"From a strategic planning perspective, this is the wrong site; from the perspective of Government policy which seeks to foster balanced regional development, this is the wrong site; from the perspective of minimising environmental impact, this is the wrong site; and consequently, from the perspective of sustainable development, this is the wrong site"
SHELL AND its partners in the Corrib natural gas field plan to spend €800 million and support 700 jobs completing the development between now and 2014.
Work on the final phase of the development, a 5km tunnel to link the pipes from the field to the gas terminal at Bellanaboy – where it will tie in to the national network – is under way. Shell Exploration Production (EP) Ireland’s managing director Michael Crothers predicted yesterday gas will begin flowing from the reservoir in late 2014 or early 2015.
The construction of the tunnel and other work on the development will sustain 700 direct jobs and a further 750 indirectly, according to an economic study commissioned by Shell and carried out by Goodbody Stockbrokers.
Operating and maintaining the field will employ around 175 people full-time.
The report estimates the field will contribute €4.4 billion to the Republic’s economy and supply up to 60 per cent of Irish natural gas needs during its 20-year life-span.
Shell has 45 per cent of the Corrib field and is also the operator. Norway’s state oil company, Statoil, has 36.5 per cent, while Canadian group Vermillion has 18.5 per cent. “Shell EP Ireland is responsible for the lion’s share of the investment,” Mr Crothers said. The Corrib field has so far cost about €3 billion to develop.
Mr Crothers said the field would provide a secure source of natural gas. About 90 per cent of the State’s requirements are imported, mainly from the North Sea, while 60 per cent of the electricity used in the country as a whole is generated using gas.
Any increase in pressure on supplies in the North Sea has a knock-on effect here. Mr Crothers pointed out that during the exceptionally cold 2010-11 winter, supplies were briefly threatened.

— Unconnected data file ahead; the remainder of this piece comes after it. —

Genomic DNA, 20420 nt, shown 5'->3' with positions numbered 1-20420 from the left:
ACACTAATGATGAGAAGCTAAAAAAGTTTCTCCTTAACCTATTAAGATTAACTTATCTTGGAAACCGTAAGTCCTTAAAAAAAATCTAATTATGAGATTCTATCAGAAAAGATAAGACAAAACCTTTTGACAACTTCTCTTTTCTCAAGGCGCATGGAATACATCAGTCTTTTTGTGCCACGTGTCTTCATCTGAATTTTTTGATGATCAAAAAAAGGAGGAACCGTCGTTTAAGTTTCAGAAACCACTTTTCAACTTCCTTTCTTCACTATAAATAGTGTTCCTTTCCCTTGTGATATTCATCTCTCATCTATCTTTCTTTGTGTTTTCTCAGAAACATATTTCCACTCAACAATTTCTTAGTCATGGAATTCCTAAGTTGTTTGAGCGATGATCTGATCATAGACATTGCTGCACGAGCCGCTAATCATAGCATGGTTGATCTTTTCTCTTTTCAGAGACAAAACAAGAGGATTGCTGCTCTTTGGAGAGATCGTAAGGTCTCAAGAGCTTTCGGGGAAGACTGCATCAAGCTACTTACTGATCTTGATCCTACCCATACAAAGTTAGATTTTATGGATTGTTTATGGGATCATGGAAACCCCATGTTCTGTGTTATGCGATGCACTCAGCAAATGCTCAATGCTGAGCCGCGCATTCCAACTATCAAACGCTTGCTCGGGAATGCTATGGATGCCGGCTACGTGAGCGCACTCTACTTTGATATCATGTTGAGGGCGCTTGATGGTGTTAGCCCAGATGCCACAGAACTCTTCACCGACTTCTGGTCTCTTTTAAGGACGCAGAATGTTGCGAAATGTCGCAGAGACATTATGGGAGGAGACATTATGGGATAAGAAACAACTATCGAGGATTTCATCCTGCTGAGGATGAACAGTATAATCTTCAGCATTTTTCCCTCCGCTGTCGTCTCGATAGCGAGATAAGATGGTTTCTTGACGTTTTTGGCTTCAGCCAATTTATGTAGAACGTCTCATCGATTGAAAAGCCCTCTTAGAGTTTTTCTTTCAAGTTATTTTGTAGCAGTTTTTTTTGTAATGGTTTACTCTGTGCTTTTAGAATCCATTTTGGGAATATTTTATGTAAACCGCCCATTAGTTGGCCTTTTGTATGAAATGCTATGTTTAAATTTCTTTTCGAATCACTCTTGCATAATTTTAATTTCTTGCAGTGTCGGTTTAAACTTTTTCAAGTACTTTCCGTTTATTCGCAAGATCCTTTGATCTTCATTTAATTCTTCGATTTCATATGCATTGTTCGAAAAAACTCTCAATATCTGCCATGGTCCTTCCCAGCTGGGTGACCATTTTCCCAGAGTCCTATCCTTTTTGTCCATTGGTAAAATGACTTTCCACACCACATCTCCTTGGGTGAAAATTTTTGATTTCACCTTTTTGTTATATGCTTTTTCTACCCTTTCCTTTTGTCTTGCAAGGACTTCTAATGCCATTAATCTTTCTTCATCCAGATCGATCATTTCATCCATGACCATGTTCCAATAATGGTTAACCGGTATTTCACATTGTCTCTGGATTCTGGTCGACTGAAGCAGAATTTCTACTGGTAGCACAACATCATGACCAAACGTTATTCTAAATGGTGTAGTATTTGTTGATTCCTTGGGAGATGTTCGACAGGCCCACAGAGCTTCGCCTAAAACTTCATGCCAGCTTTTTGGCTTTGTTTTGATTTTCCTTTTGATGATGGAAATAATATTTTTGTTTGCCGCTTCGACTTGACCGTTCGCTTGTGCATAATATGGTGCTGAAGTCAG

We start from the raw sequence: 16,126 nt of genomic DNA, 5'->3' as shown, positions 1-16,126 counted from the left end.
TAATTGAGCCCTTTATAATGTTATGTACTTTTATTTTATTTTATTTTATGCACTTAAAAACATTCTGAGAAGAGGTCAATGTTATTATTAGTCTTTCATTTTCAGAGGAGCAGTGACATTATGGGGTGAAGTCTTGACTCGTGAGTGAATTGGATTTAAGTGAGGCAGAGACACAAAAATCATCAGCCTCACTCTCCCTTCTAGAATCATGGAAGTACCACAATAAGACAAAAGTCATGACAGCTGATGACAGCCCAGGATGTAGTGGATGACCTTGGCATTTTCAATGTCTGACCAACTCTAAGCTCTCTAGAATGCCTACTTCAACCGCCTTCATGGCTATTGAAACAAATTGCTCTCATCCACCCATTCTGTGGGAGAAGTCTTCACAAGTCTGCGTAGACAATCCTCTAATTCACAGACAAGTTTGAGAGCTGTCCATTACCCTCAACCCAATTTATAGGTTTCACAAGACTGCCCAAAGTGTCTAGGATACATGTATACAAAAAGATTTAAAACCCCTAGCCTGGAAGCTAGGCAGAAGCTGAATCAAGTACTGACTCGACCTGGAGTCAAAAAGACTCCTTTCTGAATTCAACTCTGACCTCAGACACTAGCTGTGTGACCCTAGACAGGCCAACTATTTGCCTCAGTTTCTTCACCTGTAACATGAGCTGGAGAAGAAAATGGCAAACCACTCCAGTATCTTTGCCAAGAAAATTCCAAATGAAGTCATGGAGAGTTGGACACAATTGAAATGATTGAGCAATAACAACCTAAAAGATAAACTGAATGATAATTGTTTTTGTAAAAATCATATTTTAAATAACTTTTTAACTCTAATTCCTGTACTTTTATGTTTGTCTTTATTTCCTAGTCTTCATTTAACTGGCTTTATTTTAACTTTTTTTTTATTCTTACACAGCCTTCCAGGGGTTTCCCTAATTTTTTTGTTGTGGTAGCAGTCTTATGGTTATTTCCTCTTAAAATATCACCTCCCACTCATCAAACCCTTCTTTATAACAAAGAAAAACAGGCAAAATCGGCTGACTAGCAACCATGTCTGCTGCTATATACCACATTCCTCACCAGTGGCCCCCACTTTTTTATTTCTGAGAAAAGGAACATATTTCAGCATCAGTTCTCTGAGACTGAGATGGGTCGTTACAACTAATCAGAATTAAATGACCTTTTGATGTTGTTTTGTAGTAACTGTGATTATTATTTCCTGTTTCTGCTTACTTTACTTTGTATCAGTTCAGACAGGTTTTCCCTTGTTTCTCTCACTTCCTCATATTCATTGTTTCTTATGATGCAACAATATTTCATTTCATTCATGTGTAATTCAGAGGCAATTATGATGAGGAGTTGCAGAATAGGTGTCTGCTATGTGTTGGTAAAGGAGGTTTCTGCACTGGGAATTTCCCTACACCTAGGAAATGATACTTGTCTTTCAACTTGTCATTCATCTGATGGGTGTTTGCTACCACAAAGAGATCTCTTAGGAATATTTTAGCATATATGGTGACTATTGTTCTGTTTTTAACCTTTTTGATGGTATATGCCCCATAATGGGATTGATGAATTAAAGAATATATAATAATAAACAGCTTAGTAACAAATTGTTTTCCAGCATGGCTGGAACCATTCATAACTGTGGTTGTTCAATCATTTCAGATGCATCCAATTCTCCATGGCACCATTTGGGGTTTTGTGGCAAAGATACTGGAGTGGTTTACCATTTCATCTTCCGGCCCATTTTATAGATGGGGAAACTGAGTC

The project has had spin-off effects for Irish engineering and construction firms involved. Roadbridge, involved in building the processing plant, has used its experience to win a contract in Scotland. Engineering group Mercury is pursuing oil and gas opportunities in Canada. “Projects such as this raise the game for everybody involved,” Mr Crothers said.
Responding to the Goodbody report, John Monaghan of community group Pobal Chill Chomáin questioned some of the employment figures and claimed Shell can write-off all its expenses, even those in other states, against tax.
“Do these local employment figures include the private security personnel, the majority of whom, I believe, are not from Mayo or even Ireland. I believe they live in Enniscrone, which is in Sligo, not Mayo,” he said.
The Dublin Shell to Sea organisation, which wants the gas processed at sea rather than on shore, disputed the company’s calculation that the Corrib field will provide up to 60 per cent of Irish natural gas needs during its lifetime.
The organisation said that, based on Shell’s estimate that the field held 30 billion cubic metres and that Irish consumption is five billion cubic metres, this amounted to six years’ consumption, or 25 per cent of national requirements over 20 years.